State v. McMilliamAnnotate this Case
92 S.E.2d 202 (1956)
243 N.C. 771
STATE v. James McMILLIAM (McMiller) and Bettle Lee McMilliam (McMiller).
Supreme Court of North Carolina.
April 18, 1956.
*203 C. W. Beaman, Snow Hill, for defendants-appellants.
William B. Rodman, Jr., Atty. Gen., and T. W. Bruton, Asst. Atty. Gen., for the State.
Upon the call of the case for trial, and before pleading to the indictment, the defendants made a motion to suppress the State's evidence, for the reason that the State's evidence was procured by an unlawful search warrant, or secured without a search warrant, and was, therefore, incompetent as evidence. The court stated that it would reserve its ruling on the motion, until after the State had rested its case. Whereupon, the defendants entered pleas of not guilty.
After the jury was impanelled the State offered its evidence, which tended to show these facts. On 12 May 1955 Wayne Lane, a Deputy Sheriff of Greene County, accompanied by Frank Pierce, a Policeman at the county seat, and William Sugg, a Constable in the county, went to the defendants' home. Lane had with him a search warrant issued by Fred Carraway, a Justice of the Peace in the county. Lane told the male defendant he had a search warrant and read it to him. The three officers entered the house, and searched it. In the kitchen were four or five people, including the defendants. In the kitchen there was an odor of whiskey, and next to the stove there was a 10 or 12 quart bucket and in the bucket was a half-gallon jar turned upside down. Lane grabbed the jar, and when he did, the feme defendant took a pan containing water off the stove, and poured it into the bucket. Lane jerked the jar out of the bucket. He was asked: "What does this jar contain?" The defendant objected. The objection was overruled, and the defendant excepted, and assigns this as error. Lane answered: "Non-taxpaid whiskey and whatever was in the slop bucket." The solicitor stated he would like to offer this whiskey in evidence. The defendant objected. The objection was overruled, and the defendant excepted, and assigns this as error.
The State did not produce a search warrant. No search warrant is in the record or case on appeal. At the close of the State's evidence the court denied the motion to suppress the State's evidence. *204 and the defendants excepted. When a motion like this to suppress the State's evidence is made, the court should rule upon it, and not defer its ruling until after the State's evidence has been introduced. 20 Am.Jur., Evidence, Sec. 396.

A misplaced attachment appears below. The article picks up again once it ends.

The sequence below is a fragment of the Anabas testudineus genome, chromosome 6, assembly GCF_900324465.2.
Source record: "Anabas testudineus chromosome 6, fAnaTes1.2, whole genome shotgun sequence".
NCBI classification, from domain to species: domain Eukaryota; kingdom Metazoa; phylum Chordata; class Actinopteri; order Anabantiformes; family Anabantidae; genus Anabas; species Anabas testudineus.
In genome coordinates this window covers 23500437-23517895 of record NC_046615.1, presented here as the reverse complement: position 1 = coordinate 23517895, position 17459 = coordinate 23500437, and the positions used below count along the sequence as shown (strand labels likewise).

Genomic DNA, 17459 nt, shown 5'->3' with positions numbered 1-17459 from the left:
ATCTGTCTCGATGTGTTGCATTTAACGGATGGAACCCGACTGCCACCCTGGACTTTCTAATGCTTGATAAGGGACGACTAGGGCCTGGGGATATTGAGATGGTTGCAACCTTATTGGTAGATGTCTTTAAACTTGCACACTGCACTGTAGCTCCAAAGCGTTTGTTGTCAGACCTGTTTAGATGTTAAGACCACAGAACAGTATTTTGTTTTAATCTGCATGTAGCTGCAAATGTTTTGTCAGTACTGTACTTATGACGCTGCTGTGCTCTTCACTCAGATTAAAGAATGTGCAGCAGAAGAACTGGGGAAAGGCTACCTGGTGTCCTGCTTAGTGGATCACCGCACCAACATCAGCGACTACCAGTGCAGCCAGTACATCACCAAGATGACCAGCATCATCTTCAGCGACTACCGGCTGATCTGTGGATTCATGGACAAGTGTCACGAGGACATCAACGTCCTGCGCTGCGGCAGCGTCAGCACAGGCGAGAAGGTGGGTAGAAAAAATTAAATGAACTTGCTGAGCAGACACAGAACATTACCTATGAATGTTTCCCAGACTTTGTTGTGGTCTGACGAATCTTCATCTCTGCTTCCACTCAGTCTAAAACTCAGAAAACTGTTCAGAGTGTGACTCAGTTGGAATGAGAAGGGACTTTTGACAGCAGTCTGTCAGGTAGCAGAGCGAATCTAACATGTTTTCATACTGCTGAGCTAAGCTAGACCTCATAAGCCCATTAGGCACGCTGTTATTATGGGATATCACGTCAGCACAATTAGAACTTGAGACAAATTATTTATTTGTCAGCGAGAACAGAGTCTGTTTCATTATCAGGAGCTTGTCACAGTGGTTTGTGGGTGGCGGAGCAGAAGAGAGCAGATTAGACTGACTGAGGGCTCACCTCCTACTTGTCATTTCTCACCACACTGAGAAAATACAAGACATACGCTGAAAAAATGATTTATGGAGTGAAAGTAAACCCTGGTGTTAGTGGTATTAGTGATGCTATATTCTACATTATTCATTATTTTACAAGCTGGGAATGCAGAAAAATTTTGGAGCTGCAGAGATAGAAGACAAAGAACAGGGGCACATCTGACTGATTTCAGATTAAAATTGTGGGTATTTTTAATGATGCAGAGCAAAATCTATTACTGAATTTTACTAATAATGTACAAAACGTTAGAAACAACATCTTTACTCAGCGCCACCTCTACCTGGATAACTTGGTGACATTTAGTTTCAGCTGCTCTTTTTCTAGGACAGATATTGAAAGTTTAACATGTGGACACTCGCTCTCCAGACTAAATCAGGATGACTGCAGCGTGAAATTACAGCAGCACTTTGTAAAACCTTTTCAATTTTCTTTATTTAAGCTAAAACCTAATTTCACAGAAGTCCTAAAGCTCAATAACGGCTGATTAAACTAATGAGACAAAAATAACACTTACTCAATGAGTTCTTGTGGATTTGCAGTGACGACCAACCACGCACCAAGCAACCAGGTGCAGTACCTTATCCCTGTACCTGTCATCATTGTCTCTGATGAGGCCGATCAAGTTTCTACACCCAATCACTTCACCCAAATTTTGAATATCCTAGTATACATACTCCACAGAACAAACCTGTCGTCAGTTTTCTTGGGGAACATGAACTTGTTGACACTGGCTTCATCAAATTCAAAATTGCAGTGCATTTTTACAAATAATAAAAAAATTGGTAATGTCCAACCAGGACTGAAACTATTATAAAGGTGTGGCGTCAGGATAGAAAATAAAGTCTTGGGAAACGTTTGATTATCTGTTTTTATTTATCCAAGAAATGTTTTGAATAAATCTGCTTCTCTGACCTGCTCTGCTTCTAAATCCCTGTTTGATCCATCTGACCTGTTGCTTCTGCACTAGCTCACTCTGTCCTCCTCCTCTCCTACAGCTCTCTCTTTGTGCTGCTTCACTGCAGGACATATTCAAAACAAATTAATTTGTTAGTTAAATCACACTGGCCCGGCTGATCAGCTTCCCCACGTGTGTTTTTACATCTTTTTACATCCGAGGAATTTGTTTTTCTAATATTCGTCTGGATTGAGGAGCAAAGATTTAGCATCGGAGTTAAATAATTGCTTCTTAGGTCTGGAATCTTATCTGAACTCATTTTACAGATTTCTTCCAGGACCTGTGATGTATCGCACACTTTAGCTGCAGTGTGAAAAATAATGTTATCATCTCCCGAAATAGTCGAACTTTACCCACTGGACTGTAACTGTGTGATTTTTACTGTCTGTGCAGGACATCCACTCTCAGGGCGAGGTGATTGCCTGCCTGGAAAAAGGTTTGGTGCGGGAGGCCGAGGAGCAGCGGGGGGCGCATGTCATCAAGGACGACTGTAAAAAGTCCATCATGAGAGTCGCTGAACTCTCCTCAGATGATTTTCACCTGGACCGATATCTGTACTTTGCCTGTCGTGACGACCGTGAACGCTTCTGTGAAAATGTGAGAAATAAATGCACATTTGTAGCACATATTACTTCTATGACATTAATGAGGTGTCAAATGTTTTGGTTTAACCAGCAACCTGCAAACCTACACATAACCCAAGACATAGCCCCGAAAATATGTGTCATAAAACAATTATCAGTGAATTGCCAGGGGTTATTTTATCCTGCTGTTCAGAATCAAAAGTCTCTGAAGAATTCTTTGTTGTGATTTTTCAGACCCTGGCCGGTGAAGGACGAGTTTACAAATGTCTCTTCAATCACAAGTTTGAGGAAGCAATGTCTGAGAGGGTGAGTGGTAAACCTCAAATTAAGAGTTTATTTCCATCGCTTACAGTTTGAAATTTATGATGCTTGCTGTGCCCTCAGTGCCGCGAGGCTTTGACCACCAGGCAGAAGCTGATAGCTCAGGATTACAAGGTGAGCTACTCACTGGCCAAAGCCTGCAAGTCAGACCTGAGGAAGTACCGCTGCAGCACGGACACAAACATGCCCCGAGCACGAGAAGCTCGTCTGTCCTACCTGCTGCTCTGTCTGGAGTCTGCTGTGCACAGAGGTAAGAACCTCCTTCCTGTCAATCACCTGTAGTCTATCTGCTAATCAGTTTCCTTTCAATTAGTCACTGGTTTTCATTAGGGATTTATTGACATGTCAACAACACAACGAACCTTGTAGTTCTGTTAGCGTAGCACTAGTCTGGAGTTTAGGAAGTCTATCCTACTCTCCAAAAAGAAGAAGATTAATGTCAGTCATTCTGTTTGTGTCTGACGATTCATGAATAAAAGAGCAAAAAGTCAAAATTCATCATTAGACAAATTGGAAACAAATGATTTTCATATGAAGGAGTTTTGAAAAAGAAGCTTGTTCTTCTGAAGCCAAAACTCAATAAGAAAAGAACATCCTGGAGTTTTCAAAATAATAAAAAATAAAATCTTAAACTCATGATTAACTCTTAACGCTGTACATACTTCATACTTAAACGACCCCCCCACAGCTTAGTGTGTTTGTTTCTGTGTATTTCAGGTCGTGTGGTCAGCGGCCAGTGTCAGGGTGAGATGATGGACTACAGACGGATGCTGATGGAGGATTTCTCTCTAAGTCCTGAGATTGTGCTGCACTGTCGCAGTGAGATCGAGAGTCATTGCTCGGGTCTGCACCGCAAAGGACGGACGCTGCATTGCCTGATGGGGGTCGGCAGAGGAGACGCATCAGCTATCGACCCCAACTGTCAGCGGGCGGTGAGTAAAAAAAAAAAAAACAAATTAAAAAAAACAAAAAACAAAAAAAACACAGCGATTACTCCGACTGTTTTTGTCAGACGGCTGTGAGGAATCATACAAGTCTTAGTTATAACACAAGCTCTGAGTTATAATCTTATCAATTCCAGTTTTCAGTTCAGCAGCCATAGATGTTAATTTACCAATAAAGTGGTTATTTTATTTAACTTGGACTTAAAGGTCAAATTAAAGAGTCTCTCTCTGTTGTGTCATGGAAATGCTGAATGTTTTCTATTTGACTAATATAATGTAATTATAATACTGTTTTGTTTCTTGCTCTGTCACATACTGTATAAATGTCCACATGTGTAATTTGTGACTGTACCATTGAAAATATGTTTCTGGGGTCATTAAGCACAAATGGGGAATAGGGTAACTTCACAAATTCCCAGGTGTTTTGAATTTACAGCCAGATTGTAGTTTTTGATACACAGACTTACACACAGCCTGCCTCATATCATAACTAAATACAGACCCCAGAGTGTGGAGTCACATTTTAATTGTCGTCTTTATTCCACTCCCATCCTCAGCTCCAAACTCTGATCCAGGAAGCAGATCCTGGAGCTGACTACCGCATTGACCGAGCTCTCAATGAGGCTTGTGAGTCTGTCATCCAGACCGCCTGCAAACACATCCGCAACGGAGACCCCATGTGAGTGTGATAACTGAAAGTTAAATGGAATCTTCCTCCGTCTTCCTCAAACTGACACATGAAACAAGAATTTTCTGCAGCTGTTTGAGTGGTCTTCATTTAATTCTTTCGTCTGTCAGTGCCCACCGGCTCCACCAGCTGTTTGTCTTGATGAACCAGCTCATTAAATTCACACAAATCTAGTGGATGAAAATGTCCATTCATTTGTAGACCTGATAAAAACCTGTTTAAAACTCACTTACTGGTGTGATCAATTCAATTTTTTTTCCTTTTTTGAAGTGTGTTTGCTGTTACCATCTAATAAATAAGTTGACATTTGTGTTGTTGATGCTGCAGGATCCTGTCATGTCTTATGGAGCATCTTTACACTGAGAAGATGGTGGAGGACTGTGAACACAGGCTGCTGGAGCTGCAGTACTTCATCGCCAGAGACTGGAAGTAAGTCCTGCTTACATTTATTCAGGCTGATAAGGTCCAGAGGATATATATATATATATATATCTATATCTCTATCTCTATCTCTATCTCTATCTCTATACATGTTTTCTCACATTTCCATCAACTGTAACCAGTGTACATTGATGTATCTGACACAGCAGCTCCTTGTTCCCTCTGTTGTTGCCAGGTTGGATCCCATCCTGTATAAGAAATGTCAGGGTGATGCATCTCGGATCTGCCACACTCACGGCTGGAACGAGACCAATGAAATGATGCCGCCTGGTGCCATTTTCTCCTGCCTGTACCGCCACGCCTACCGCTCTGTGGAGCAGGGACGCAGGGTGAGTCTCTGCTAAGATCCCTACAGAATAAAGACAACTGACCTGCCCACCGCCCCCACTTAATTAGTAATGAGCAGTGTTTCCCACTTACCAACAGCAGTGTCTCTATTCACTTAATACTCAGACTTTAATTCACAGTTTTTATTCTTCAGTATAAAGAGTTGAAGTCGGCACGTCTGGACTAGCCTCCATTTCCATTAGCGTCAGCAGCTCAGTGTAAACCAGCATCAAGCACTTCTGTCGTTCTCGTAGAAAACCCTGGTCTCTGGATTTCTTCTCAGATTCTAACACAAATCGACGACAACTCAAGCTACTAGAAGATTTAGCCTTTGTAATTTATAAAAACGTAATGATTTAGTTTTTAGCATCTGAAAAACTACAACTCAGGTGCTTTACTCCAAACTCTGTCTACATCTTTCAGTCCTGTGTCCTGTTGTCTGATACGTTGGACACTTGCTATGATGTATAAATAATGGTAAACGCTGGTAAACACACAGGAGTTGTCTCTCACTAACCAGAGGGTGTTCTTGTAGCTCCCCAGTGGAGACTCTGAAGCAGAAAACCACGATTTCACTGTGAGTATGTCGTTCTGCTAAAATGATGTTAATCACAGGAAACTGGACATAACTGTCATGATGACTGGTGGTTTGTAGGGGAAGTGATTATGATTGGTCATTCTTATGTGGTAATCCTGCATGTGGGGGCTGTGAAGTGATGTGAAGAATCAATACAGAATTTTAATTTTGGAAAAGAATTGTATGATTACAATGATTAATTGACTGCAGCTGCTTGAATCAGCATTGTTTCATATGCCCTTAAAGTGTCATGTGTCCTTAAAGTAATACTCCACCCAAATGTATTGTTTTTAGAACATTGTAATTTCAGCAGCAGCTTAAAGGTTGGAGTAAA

The North Carolina Constitution, Article 1, section 15, provides: "General warrants, whereby any officer or messenger may be commanded to search suspected places, without evidence of the act committed, or to seize any person or persons not named, whose offense is not particularly described and supported by evidence, are dangerous to liberty and ought not to be granted."
G.S. § 15-27 provides: "No facts discovered or evidence obtained without a legal search warrant in the course of any search, made under conditions requiring the issuance of a search warrant, shall be competent as evidence in the trial of any action."
The search of defendants' home was "made under conditions requiring the issuance of a search warrant." In re Walters, 229 N.C. 111, 47 S.E.2d 709.
Where the search is made under conditions requiring the issuance of a search warrant, and it is attempted, over objection, to justify the search and seizure by the possession of a valid search warrant in the hands of the searchers, the State must produce the search warrant, or, if it has been lost, the State must prove such fact and then introduce evidence to show its contents and regularity on its face, unless the production of the warrant is waived by the accused. To render admissible evidence obtained by a search made under conditions requiring the issuance of a search warrant, this legal foundation must be laid. Acree v. Commonwealth, 243 Ky. 216, 47 S.W.2d 1051; Eaves v. Commonwealth, 241 Ky. 140, 43 S.W.2d 528; Conley v. Commonwealth, 230 Ky. 391, 20 S.W.2d 75; Wilson v. Commonwealth, 228 Ky. 517, 15 S.W.2d 422; Boyd v. State, 164 Miss. 610, 145 So. 618; Pickle v. State, 151 Miss. 549, 118 So. 625; King v. State, 147 Miss. 31, 113 So. 173; Nelson v. State, 137 Miss. 170, 102 So. 166; Wells v. State, 135 Miss. 764, 100 So. 674; Cuevas v. City of Gulfport, 134 Miss. 644, 99 So. 503; Johnson v. State, 155 Tenn. 628, 299 S.W. 800; Henderson v. State, 108 Tex.Cr.R. 167, 1 S.W.2d 300; Skiles v. State, 109 Tex.Cr.R. 6, 2 S.W.2d 436; State v. Littleton, 108 W.Va. 494, 151 S.E. 713; State v. Joseph, 100 W.Va. 213, 130 S.E. 451; State v. Slat, 98 W.Va. 448, 127 S.E. 191; 22 C.J.S., Criminal Law, § 657, pp. 1031 and 1032. This seems to represent the weight of authority on the subject.